Mauritius has an hybrid legal system derives from British common law and the French civil law. The Constitution of Mauritius established the separation of powers between the legislature, the executive and the judiciary and guaranteed the protection of the fundamental rights and freedoms of the individual. Mauritius has a single-structured judicial system consisting of two tiers, the Supreme Court and subordinate courts. The Supreme Court is composed of various divisions exercising jurisdiction such as the Master’s Court, the Family Division, the Commercial Division (Bankruptcy), the Criminal Division, the Mediation Division, the Court of First Instance in civil and criminal proceedings, the Appellate jurisdiction: the Court of Civil Appeal and the Court of Criminal Appeal. Subordinate courts consist of the Intermediate Court, the Industrial Court, the District Courts, the Bail and Remand Court and the Court of Rodrigues. The Judicial Committee of the Privy Council is the final court of appeal of Mauritius. After the independence of Mauritius in 1968, Mauritius maintained the Privy Council as its highest court of appeal. Appeals to the Judicial Committee from decisions of the Court of Appeal or the Supreme Court may be as of right or with the leave of the Court, as set out in section 81 of the Constitution and section 70A of the Courts Act. The Judicial Committee may also grant special leave to appeal from the decision of any court in any civil or criminal matter as per section 81(5) of the Constitution.
The estimated the population of the Republic of Mauritius was at 1,265,985, of whom 626,341 were males and 639,644 females as at 1 July 2019. The population on the island of Mauritius was 1,222,340, and that of Rodrigues island was 43,371; Agalega and Saint Brandon had an estimated total population of 274. Mauritius has the highest population density in Africa.
Subsequent to a Constitutional amendment in 1982, there is no need for Mauritians to reveal their ethnic identities for the purpose of population census. Official statistics on ethnicity are not available. The 1972 census was the last one to measure ethnicity. Mauritius is a multiethnic society, drawn from Indian, African, Chinese and European (mostly French) origin.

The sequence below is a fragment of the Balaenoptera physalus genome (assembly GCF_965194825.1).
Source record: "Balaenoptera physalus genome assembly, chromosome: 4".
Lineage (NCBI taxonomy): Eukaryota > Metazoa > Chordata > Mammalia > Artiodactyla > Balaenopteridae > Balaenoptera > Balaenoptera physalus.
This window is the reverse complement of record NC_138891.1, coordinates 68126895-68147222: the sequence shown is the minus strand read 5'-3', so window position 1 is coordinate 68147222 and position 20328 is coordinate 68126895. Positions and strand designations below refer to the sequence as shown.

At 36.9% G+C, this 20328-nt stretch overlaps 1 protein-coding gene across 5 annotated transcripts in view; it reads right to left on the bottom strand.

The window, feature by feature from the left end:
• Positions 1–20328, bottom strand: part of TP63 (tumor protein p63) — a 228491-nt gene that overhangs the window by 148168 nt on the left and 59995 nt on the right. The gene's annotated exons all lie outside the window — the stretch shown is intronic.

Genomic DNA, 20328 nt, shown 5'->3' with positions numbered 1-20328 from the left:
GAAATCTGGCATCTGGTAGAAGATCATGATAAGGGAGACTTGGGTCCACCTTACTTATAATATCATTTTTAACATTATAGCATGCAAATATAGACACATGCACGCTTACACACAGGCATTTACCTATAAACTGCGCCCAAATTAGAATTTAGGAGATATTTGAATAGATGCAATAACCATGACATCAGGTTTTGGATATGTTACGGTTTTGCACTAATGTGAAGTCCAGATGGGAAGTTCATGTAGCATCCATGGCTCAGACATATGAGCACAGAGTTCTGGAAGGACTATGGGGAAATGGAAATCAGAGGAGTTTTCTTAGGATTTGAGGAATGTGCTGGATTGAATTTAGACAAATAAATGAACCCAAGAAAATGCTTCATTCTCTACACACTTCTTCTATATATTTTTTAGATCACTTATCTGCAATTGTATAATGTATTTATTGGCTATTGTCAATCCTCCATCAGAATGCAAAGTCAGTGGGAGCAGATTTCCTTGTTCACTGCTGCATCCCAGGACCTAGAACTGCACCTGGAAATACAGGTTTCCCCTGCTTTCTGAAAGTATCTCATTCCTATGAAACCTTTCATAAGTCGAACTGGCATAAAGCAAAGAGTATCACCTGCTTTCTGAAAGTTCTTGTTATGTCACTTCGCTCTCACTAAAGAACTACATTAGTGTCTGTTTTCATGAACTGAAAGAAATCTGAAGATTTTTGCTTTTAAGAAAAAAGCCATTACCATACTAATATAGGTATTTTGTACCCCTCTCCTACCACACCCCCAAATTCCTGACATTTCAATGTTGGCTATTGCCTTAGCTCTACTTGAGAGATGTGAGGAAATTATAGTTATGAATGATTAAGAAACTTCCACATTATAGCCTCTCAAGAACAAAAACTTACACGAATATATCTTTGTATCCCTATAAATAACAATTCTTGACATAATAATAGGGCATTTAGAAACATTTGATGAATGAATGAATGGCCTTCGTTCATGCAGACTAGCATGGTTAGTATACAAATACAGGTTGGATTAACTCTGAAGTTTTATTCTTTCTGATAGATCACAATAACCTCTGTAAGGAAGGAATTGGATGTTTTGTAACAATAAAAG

According to the 2011 census conducted by Statistics Mauritius, 48.5% of the Mauritian population follows Hinduism, mostly Biharis with Tamil, Telugu and Marathi minorities, followed by Christianity (32.7%), Islam (17.2%) and other religions (0.7%). 0.7% reported themselves as non-religious and 0.1% did not answer. Mauritius is the only country in Africa to have a Hindu plurality.
An officially secular state, Mauritius is a religiously diverse nation, with freedom of religion being enshrined as a constitutional right. The culture of the Mauritian people is reflected in the various religious festivities that are celebrated throughout the year, some of which are recognised as public holidays.
The Mauritian constitution makes no mention of an official language. The Constitution only mentions that the official language of the National Assembly is English; however, any member can also address the chair in French. English and French are generally considered to be de facto national and common languages of Mauritius, as they are the languages of government administration, courts, and business. The constitution of Mauritius is written in English, while some laws, such as the Civil code and Criminal code, are in French. The Mauritian currency features the Latin script, Tamil script and Devanagari script.
The Mauritian population is multilingual; while Mauritian Creole is the mother tongue of most Mauritians, most people are also fluent in English and French; they tend to switch languages according to the situation. French and English are favoured in educational and professional settings, while Asian languages are used mainly in music, religious and cultural activities. The media and literature are primarily in French.